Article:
Preservationists turn out to support master plan, Chestnut Hill neighborhood

  • Posted: Wednesday, May 22, 2013 1:15 a.m.

SALISBURY — With overwhelming support from historic preservationists, City Council on Tuesday adopted the Historic Preservation Master Plan, a 72-page road map for improving the city’s preservation programs and strengthening collaboration on preservation issues.

In other business

In other City Council business

In other business at Tuesday’s meeting, City Council did the following:

• Approved an application from Timothy Rogers to operate a pool hall at 723 Klumac Road.

Rogers will have two pool tables at the Stars and Bars Tavern. Police said they are comfortable with Rogers’ plan to maintain an safe environment.

• Appointed Price Wagoner to the Salisbury tourism board.

• Heard comments from William Peoples about a lack of equipment at a city park on Long Street and, after 10 years, still no public transportation to the Community Park on Hurley School Road.

Peoples said the city needs to listen to young people, who asked for a skate park to no avail.

“When you make a commitment to young people, you’ve got to follow through,” he said.

While Salisbury prides itself on historic preservation, the younger generation is the future, Peoples said.

“They move away and they don’t come back home because there’s nothing for them to do,” he said.

Peoples also asked for more improvements at Lincoln Park Pool, beautification at Oakwood Cemetery and repaving at the intersection of Long and Innes streets.

Mayor Paul Woodson asked City Manager Doug Paris to look into the Long Street park situation and told Peoples the city’s street paving funds have been cut substantially, and it would cost millions of dollars to fix all of the roads that need repaving.

Preservationist Ed Clement called the master plan “long-awaited.”

Like others who spoke Tuesday, Clement asked City Council not only to approve the document that was two and a half years in the making, but also to support and assist a new revitalization effort in the Chestnut Hill neighborhood, which he said dovetails with the master plan.

Clement requested protection for historic properties in eight neighborhoods identified in 2001 as potential historic districts. He asked for a moratorium on demolitions in these areas and a new stabilization fund that would help rehabilitate historic homes and put them back into use.

Durham has a similar program, Clement said.

“It has paid off big for them,” he said.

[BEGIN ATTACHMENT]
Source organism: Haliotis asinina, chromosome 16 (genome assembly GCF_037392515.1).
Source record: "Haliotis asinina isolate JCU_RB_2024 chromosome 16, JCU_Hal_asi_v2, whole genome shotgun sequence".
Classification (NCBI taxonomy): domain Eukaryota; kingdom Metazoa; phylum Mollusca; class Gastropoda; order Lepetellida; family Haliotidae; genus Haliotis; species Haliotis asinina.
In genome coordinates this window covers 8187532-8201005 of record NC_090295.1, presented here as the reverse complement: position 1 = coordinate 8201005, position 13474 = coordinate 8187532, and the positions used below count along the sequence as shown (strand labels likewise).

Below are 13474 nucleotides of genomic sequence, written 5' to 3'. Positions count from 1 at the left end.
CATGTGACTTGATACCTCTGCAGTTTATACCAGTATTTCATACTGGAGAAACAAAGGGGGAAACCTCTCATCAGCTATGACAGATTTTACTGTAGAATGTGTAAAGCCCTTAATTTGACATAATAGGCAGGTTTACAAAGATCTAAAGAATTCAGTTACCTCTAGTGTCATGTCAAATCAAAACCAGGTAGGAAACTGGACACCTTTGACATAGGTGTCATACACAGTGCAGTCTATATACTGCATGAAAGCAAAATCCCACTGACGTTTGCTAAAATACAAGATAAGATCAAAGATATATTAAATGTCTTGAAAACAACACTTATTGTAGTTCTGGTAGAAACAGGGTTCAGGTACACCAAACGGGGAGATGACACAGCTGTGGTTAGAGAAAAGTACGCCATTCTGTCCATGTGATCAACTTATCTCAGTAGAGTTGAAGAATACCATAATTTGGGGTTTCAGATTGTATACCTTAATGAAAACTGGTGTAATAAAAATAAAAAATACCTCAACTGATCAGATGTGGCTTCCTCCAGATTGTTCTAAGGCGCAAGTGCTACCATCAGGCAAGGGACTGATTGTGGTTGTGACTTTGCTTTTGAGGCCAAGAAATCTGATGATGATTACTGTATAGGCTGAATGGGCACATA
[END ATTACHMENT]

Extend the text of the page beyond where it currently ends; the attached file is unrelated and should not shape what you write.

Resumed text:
The city should offer an incentive grant program and install ornamental lighting and special signage in these areas, like it has done in other neighborhoods, Clement said.

“Historic preservation honors the past but more importantly, it embraces the future,” he said.

Many people in the large crowd wore stickers in support of the Chestnut Hill revitalization effort. Four historic churches — Stallings Memorial Baptist, Coburn Memorial United Methodist, Haven Lutheran and St. Paul’s Episcopal — anchor the neighborhood.

The Rev. Ed Harper of Haven Lutheran said revitalizing Chestnut Hill would mean safety, security and pride for residents.

“Revitalization would help bring in new people to that area, and I think it would give a shot in the arm to the churches,” Harper said.

The four churches work well together and are not competitive, he said.

“We grow where we’re planted, and we want to be a vital part of that neighborhood,” he said.

Jack Kepley said he was born and raised on South Main Street and has volunteered for 76 years for a Boy Scout troop that meets in Chestnut Hill and has served more than 1,000 boys.

Historic Salisbury Foundation President Doug Black and Executive Director Brian Davis spoke in support of the master plan and Chestnut Hill. Davis said the foundation will open an architectural salvage store this summer, as well as launch a new website.

Mayor Pro Tem Maggie Blackwell thanked everyone who turned out for the public hearing.

“Your input is a crucial part of the decision process,” she said.

After two and a half years, the master plan has been vetted repeatedly, Blackwell said, and she supports it.

Councilman Pete Kennedy said historic preservation “is what makes Salisbury the special place it is.”

Councilman Brian Miller said the plan included nothing detrimental, would not dramatically change historic structures and offered a good collection of resources that already exist.

New Councilwoman Karen Alexander was absent because she is in England, visiting Salisbury’s sister city.

Mayor Paul Woodson also supported the master plan, which passed unanimously.

The plan was funded by a $15,000 federal Historic Preservation Fund grant, along with $8,000 local match. Salisbury received the grant through participation in the Certified Local Government Program, which is a national program to promote effective preservation at the local level.

The plan includes more than 100 specific recommendations, distilled from community input that included three public forums, fifty-plus stakeholder interviews and focus groups, as well as an online moderated forum, said Janet Gapen, the city’s acting planning director.

Many of the recommendations in the plan are simple and can be accomplished without additional expense, while others will need to be included in future budget cycles as funding allows, Gapen said.

Contact reporter Emily Ford at 704-797-4264.

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